When the child becomes a teenager between the ages of 15 and 26, they can get the HPV vaccination. HPV is given to both boys and girls.

These vaccinations are given in the course of three shots over a six-month time frame.

  • Tdap booster
  • Meningococcal vaccine

At 16 to 18 years of age

  • Meningococcal vaccine booster preferably at age 16
  • The MenB or meningococcal B vaccine is given in two to three doses depending on the brand the doctor uses. This vaccination is an optional choice vaccine decided by the teenager, parents, and the doctor.

There can be special circumstances to consider when getting some of these vaccinations. The scenarios are as follows.

  • For the Hep A vaccine

This can be given at six months if the baby and parents travel to places where Hep A is a common occurrence. If your child is older and did not get the Hep A prior, they should get it. At the age of one year the child should get Hep A.

  • MMR

This vaccine can be given as early as six months if the parents are travelling abroad. It is still vital for the child to receive this vaccination at 12 to 15 months, and four to six years of age. Second dose vaccines can be given at age four weeks after the first vaccinations if the child is travelling in risky areas of the country.

  • Flu Vaccine

If the child has high-risk health concerns, they should get this vaccination. High risk constitutes children that are under five years of age, those who have chronic health problems, those who have immunity issues and those who have issues such as HIV, asthma, CP, MS, and sickle cell anemia.

  • Pneumococcal Vaccines

This vaccine can be administered to children at age two and forward, especially if the child has immunity issues, HIV, heart disease, lung disease, diabetes, kidney disease, and more. Speak with your doctor first.

  • Meningococcal Vaccines

This vaccine can be given at eight weeks of age, depending on the brand the doctor uses, especially if the child is at risk for meningitis and have health problems such as auto immune disorders. If the child is traveling to high-risk countries where meningitis is a common occurrence or there are common outbreaks, the child needs to receive this vaccination.

Fact versus Fiction

Vaccinations are vital and are given to children to protect them from various childhood diseases. As researchers found various vaccinations for childhood diseases and doctors started to vaccinate children, there has been a great decline in episodes of these diseases. Many parents believe that these childhood diseases have been eliminated and are no longer a threat; thus they no longer have to consider vaccinations. This narrative is false.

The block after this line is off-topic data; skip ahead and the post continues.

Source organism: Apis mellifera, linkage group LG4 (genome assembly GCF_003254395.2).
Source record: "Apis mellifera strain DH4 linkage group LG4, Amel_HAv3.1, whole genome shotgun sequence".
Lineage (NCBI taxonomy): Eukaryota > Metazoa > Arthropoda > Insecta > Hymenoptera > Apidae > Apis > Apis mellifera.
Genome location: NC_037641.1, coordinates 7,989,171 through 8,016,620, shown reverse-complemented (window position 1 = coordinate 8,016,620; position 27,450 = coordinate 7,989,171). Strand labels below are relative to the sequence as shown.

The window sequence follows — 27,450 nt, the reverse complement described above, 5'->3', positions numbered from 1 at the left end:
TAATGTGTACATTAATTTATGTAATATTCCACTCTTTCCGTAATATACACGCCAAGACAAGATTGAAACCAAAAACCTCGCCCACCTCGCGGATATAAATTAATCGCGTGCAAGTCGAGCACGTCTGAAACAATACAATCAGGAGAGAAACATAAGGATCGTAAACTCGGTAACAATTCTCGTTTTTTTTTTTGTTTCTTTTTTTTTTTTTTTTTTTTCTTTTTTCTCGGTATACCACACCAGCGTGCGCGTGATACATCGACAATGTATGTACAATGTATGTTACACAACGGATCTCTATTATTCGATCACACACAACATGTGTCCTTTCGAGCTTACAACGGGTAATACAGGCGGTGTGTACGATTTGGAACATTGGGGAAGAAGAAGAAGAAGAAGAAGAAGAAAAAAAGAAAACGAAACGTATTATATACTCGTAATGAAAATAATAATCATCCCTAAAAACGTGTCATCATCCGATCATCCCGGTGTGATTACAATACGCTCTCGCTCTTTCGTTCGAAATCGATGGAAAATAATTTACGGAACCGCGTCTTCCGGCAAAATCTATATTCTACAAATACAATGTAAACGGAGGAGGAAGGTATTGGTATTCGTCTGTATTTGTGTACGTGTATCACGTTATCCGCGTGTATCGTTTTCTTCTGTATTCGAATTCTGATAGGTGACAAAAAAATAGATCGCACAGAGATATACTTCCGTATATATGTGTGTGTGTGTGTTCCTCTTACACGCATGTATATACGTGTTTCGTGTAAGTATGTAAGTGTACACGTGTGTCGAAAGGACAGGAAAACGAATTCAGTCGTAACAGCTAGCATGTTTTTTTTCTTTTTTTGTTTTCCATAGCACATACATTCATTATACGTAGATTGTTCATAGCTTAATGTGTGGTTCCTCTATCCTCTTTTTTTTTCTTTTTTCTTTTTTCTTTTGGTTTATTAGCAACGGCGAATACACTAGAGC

If doctors quit giving these vaccines or parents falsely believe that these diseases are no longer prevalent, there are bound to rise in the cases putting children, once again at risk. If this happens parents should seek the advice of their doctor, the CDC, or public health department to find out if their child can be vaccinated during the outbreak. It may be too late to vaccinate at this point.

An outbreak of any childhood diseases happens when the numbers are greater in specific areas of the country. If only two cases are reported, it signals an epidemic that can grow to multitudes of people affected and into a pandemic.

Schedule Your Child’s Immunizations Today

At North Texas Medical Center, we love to pass on vital information on many healthcare topics. We are an award-winning level four trauma hospital located in Gainesville, Texas, and have a passion for educating the public. Our facility is a leader in the healthcare industry, serving the community of Gainesville, and surrounding areas. We have numerous specialty departments including a pediatric department. If we can assist you with your child’s immunization schedule or answer some of your important questions, please give us a call today at 904-665-1751. Access our website for more information.